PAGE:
Tower's secret storey rewrites history

Rebuilt attraction: Discovery of lower roof denies William the Conqueror architect's role


Arts Correspondent

Officials at the Tower of London have uncovered a 900-year-old secret which means that the history of Britain's most famous tourist attraction will have to be rewritten.

It has been discovered that the White Tower, the imposing centrepiece of the Tower, was originally only two thirds the size it is now.

It emerges that the roof of the famous building is not the original built by William the Conqueror, as has always been assumed. Instead, in what might be the first example of a royal offspring trying to emulate and outdo his father, his son William Rufus put on a higher roof.

Guy Wilson, Master of the Armouries at the Tower of London, described the discovery as a "sensational" find. "It changes the history of the White Tower, one of the most famous buildings in Britain," he said.

The discovery was made by Geoffrey Parnell, Keeper of Tower History and author of the official history of the building. He was clearing parts of the White Tower to redisplay it after moving objects up to the new Royal Armouries museum in Leeds, when he found on a stone wall a visible scar of the original pitched roof.

A search through the Anglo- Saxon Chronicle showed there had been a hurricane in 1090, leaving the building "sore shaken by the wind".

The subsequent rebuilding of the Tower of London by William Rufus means that historians will now have to decide why he changed his father's plans, and what uses would have been made of the original, much smaller building. Mr Parnell said the significance for architectural historians was enormous.

He added: "There is a clear scar of a pitched roof which predates the flat one. It sets the cat among the pigeons in terms of the Tower's history. It now looks like the violent storm of 1090 was the sort of event which may have brought about a major remodelling of the building.

"Rufus was a builder monarch. He built the Great Hall at Westminster. He wasn't a man to do things by half. So he clearly decided to improve on his father's efforts. One has to accept that there's strong evidence of an earlier, lower roof, so we now have to find out how the earlier rooms worked. The two main chambers on the first floor now begin to look more like conventional Norman halls."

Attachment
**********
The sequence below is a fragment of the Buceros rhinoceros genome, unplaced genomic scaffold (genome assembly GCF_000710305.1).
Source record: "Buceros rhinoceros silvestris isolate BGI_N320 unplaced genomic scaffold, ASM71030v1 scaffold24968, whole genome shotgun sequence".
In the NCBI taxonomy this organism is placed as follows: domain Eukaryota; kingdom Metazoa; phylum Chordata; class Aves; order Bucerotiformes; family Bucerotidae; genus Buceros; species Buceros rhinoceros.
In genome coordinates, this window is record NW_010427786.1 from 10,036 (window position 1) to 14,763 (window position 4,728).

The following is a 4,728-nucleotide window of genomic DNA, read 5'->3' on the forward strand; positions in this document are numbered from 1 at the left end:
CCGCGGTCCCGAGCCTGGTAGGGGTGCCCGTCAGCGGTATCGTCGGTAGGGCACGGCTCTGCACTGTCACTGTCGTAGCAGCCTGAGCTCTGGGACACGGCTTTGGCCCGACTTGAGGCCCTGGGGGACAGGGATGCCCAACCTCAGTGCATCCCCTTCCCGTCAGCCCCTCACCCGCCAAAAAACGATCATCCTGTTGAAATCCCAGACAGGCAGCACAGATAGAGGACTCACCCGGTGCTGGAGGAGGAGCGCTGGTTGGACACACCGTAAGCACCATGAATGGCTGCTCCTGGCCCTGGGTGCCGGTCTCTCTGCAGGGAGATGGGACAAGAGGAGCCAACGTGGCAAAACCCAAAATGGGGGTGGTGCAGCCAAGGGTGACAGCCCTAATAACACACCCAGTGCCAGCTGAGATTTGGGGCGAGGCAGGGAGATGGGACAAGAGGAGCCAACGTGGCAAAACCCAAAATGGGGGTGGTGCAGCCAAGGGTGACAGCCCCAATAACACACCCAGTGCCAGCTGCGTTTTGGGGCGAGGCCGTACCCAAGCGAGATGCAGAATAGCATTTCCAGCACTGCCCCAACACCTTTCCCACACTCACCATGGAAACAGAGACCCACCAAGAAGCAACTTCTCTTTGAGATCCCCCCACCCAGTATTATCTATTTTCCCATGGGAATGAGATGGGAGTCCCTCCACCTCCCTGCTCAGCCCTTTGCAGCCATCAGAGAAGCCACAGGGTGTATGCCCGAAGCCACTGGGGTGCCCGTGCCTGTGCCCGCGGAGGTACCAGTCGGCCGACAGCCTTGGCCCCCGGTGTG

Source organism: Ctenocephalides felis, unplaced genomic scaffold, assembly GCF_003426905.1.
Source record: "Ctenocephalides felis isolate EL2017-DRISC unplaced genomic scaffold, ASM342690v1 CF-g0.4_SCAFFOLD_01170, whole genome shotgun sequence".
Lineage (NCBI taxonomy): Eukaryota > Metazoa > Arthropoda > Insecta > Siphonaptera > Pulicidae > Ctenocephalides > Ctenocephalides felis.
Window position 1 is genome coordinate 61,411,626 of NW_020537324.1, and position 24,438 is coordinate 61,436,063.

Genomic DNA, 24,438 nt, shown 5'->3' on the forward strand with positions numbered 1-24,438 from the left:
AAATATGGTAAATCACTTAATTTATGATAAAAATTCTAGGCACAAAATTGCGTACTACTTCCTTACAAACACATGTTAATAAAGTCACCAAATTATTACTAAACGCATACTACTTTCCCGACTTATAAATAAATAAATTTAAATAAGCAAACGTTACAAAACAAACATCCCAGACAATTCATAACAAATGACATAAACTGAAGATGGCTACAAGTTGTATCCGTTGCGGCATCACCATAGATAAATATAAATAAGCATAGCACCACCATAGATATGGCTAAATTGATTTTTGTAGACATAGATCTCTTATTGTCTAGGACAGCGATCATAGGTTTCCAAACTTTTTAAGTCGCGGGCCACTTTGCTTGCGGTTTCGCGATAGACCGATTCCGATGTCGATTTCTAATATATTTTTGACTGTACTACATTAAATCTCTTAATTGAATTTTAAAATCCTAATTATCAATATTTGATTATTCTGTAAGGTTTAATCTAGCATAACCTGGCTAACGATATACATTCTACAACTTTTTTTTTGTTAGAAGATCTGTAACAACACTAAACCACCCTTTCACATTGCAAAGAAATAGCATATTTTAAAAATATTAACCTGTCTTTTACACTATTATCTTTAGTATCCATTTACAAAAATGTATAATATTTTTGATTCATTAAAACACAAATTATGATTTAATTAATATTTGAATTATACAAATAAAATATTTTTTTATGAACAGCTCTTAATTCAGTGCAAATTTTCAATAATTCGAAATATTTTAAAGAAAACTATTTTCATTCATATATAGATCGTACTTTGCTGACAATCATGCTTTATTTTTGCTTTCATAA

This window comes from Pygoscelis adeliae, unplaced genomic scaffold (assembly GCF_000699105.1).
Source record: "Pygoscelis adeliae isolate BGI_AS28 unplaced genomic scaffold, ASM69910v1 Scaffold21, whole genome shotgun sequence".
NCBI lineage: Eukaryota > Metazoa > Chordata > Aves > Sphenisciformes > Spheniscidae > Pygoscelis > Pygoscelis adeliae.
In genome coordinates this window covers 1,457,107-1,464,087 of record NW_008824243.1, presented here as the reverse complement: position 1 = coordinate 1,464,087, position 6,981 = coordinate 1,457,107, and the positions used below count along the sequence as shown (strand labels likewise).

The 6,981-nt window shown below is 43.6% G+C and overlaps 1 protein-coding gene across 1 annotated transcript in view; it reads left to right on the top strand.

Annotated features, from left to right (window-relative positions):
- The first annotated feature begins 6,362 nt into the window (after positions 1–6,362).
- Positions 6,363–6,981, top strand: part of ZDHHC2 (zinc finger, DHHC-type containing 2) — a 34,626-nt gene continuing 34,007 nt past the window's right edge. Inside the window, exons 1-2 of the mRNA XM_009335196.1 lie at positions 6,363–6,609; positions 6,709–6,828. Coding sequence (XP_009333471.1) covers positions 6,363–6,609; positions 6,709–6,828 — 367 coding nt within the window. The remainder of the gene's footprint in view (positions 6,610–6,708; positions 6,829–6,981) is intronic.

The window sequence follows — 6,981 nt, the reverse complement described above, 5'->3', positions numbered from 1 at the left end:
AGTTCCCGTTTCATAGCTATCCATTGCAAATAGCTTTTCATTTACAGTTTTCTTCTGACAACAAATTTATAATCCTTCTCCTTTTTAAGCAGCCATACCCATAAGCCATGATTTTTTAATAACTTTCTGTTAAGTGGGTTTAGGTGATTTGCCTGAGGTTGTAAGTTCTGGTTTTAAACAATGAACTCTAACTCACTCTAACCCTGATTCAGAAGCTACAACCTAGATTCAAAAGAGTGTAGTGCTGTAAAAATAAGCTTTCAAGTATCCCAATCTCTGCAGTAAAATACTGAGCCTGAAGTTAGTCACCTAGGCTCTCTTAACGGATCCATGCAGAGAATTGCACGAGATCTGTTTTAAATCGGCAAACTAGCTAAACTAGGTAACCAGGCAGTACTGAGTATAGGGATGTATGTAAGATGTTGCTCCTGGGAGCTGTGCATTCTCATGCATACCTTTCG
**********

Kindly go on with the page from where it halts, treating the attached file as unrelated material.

Mr Wilson added: "No one had thought before that the building was at the wrong height."

Mr Parnell's official book on the Tower says: "The White Tower is still one of the potent symbols of Norman authority. To the native Saxon population of London, unfamiliar with buildings of such scale and appearance, it must have provided a vivid reminder that a new order had been established."

Now, of course, the new discovery makes it clear that William the Conqueror's building was a third less imposing.

"It's an enigma," said Mr Parnell yesterday. "Why did Rufus do it? The original building would have looked different and worked differently. What went on inside it? We don't have the answers yet."

The re-examination of the White Tower, which attracted 2.3 million visitors last year, is leading to other discoveries. An exploration of disused chimney flues has found a bird's nest believed to be hundreds of years old.

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